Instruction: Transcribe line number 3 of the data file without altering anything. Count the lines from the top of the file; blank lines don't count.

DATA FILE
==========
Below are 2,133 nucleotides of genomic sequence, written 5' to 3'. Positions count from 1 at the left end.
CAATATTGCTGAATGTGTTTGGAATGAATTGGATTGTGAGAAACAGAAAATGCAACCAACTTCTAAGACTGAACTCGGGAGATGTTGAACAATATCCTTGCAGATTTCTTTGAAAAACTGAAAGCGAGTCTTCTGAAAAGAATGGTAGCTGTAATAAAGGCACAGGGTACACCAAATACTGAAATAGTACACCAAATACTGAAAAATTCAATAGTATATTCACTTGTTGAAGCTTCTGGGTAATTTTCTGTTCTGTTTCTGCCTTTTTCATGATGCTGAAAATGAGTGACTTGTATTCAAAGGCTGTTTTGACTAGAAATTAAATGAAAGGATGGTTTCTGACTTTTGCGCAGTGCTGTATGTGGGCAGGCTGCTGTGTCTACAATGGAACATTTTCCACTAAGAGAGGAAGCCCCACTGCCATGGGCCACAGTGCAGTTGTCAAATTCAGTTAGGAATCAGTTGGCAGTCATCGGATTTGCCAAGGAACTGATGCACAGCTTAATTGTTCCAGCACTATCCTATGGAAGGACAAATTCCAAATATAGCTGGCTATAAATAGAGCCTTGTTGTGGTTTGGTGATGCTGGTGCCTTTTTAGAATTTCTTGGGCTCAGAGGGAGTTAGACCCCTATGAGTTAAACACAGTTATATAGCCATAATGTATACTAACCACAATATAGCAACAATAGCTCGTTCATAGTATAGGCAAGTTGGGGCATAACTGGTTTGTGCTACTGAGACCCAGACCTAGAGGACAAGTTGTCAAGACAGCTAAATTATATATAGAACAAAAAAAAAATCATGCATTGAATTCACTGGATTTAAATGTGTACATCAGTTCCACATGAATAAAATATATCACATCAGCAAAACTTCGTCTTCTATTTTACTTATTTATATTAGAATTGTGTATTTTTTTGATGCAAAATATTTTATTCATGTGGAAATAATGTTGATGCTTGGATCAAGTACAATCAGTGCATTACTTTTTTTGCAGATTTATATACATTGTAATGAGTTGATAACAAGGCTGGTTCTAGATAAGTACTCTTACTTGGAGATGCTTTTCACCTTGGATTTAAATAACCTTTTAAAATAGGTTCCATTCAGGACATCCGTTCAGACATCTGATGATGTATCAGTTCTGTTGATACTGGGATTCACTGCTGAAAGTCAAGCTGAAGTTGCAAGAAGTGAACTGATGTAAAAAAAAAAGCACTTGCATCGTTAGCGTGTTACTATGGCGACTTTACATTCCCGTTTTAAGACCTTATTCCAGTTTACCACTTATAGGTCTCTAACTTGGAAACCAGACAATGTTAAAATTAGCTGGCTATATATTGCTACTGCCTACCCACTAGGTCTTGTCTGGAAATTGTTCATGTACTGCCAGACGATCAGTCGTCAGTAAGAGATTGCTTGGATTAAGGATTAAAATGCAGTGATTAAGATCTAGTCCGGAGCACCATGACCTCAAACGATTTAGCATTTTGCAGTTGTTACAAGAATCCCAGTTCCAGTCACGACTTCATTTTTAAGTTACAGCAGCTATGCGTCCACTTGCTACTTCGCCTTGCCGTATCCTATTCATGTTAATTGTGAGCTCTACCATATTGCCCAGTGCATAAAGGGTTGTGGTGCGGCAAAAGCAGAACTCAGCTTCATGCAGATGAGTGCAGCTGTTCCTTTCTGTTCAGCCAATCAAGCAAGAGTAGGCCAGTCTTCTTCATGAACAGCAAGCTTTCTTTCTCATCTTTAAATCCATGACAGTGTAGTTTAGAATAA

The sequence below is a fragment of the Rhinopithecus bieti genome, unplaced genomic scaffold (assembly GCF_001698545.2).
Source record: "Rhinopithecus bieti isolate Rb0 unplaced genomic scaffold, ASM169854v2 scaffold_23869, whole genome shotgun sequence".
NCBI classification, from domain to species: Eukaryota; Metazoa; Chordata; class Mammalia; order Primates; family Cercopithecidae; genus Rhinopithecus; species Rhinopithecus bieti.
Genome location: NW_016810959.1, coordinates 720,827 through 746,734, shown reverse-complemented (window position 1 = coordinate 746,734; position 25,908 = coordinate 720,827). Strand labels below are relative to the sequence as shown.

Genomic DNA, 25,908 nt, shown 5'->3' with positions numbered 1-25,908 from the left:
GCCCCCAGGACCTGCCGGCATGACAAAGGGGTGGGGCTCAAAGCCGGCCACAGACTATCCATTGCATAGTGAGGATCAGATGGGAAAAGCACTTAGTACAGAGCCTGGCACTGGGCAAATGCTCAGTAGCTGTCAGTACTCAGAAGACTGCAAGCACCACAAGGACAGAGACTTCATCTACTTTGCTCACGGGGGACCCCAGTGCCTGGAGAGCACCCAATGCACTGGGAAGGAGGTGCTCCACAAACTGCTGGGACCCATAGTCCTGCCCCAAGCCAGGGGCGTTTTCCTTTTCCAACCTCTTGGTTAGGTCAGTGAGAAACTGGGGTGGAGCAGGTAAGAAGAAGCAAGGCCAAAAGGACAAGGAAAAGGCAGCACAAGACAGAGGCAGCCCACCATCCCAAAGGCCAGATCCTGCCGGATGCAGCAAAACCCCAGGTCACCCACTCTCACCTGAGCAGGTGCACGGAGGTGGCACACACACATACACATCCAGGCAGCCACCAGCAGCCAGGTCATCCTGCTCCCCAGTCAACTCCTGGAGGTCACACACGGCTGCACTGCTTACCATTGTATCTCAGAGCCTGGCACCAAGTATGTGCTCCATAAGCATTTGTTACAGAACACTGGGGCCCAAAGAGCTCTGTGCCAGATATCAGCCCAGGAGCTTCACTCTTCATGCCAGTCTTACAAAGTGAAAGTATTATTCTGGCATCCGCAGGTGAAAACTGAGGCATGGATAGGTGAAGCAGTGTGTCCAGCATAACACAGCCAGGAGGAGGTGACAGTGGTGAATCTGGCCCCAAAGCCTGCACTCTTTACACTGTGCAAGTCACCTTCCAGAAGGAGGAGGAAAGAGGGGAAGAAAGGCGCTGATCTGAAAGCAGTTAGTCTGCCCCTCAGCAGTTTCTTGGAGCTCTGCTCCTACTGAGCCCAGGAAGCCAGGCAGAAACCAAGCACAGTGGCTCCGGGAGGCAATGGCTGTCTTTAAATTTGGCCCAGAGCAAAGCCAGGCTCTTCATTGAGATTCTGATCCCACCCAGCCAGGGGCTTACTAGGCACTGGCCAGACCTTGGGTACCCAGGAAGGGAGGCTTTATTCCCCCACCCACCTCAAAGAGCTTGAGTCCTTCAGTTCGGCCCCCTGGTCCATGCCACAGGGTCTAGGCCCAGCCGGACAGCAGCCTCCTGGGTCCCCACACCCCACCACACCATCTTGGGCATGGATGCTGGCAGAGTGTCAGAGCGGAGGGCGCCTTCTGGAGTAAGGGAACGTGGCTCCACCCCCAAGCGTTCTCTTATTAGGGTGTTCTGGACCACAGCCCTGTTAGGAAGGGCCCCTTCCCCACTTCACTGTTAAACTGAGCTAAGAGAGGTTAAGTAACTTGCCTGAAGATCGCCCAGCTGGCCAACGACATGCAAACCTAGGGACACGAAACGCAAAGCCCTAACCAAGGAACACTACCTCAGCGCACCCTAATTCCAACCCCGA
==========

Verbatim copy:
The sequence below is a fragment of the Rhinopithecus bieti genome, unplaced genomic scaffold (assembly GCF_001698545.2).